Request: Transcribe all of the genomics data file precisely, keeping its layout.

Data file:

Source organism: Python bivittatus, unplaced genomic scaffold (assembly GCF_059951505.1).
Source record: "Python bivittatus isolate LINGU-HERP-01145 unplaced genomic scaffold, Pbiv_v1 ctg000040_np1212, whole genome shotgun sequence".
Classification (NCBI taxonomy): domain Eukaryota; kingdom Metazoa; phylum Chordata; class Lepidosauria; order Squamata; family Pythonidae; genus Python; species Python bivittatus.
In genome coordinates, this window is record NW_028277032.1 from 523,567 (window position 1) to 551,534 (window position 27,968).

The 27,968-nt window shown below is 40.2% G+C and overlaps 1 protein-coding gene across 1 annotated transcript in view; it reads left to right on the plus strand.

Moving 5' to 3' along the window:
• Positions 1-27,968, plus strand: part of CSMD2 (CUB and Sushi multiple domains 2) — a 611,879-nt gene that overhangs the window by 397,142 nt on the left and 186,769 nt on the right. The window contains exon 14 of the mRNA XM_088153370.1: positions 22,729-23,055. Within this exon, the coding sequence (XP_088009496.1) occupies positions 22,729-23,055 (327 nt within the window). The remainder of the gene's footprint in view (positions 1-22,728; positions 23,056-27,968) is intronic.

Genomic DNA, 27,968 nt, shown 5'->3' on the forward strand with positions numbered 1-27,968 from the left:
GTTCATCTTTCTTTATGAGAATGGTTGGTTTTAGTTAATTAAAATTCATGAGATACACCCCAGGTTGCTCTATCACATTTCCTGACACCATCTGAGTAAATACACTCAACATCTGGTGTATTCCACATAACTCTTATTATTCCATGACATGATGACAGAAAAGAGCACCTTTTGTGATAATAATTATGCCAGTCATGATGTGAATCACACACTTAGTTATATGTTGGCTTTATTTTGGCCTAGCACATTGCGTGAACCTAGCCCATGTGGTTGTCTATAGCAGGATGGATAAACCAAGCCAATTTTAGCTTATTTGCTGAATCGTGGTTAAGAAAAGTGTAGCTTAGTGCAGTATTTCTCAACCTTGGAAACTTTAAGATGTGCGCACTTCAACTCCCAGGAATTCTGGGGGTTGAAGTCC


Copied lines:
Source organism: Python bivittatus, unplaced genomic scaffold (assembly GCF_059951505.1).
Source record: "Python bivittatus isolate LINGU-HERP-01145 unplaced genomic scaffold, Pbiv_v1 ctg000040_np1212, whole genome shotgun sequence".
Classification (NCBI taxonomy): domain Eukaryota; kingdom Metazoa; phylum Chordata; class Lepidosauria; order Squamata; family Pythonidae; genus Python; species Python bivittatus.
In genome coordinates, this window is record NW_028277032.1 from 523,567 (window position 1) to 551,534 (window position 27,968).

The 27,968-nt window shown below is 40.2% G+C and overlaps 1 protein-coding gene across 1 annotated transcript in view; it reads left to right on the plus strand.

Moving 5' to 3' along the window:
• Positions 1-27,968, plus strand: part of CSMD2 (CUB and Sushi multiple domains 2) — a 611,879-nt gene that overhangs the window by 397,142 nt on the left and 186,769 nt on the right. The window contains exon 14 of the mRNA XM_088153370.1: positions 22,729-23,055. Within this exon, the coding sequence (XP_088009496.1) occupies positions 22,729-23,055 (327 nt within the window). The remainder of the gene's footprint in view (positions 1-22,728; positions 23,056-27,968) is intronic.

Genomic DNA, 27,968 nt, shown 5'->3' on the forward strand with positions numbered 1-27,968 from the left:
GTTCATCTTTCTTTATGAGAATGGTTGGTTTTAGTTAATTAAAATTCATGAGATACACCCCAGGTTGCTCTATCACATTTCCTGACACCATCTGAGTAAATACACTCAACATCTGGTGTATTCCACATAACTCTTATTATTCCATGACATGATGACAGAAAAGAGCACCTTTTGTGATAATAATTATGCCAGTCATGATGTGAATCACACACTTAGTTATATGTTGGCTTTATTTTGGCCTAGCACATTGCGTGAACCTAGCCCATGTGGTTGTCTATAGCAGGATGGATAAACCAAGCCAATTTTAGCTTATTTGCTGAATCGTGGTTAAGAAAAGTGTAGCTTAGTGCAGTATTTCTCAACCTTGGAAACTTTAAGATGTGCGCACTTCAACTCCCAGGAATTCTGGGGGTTGAAGTCC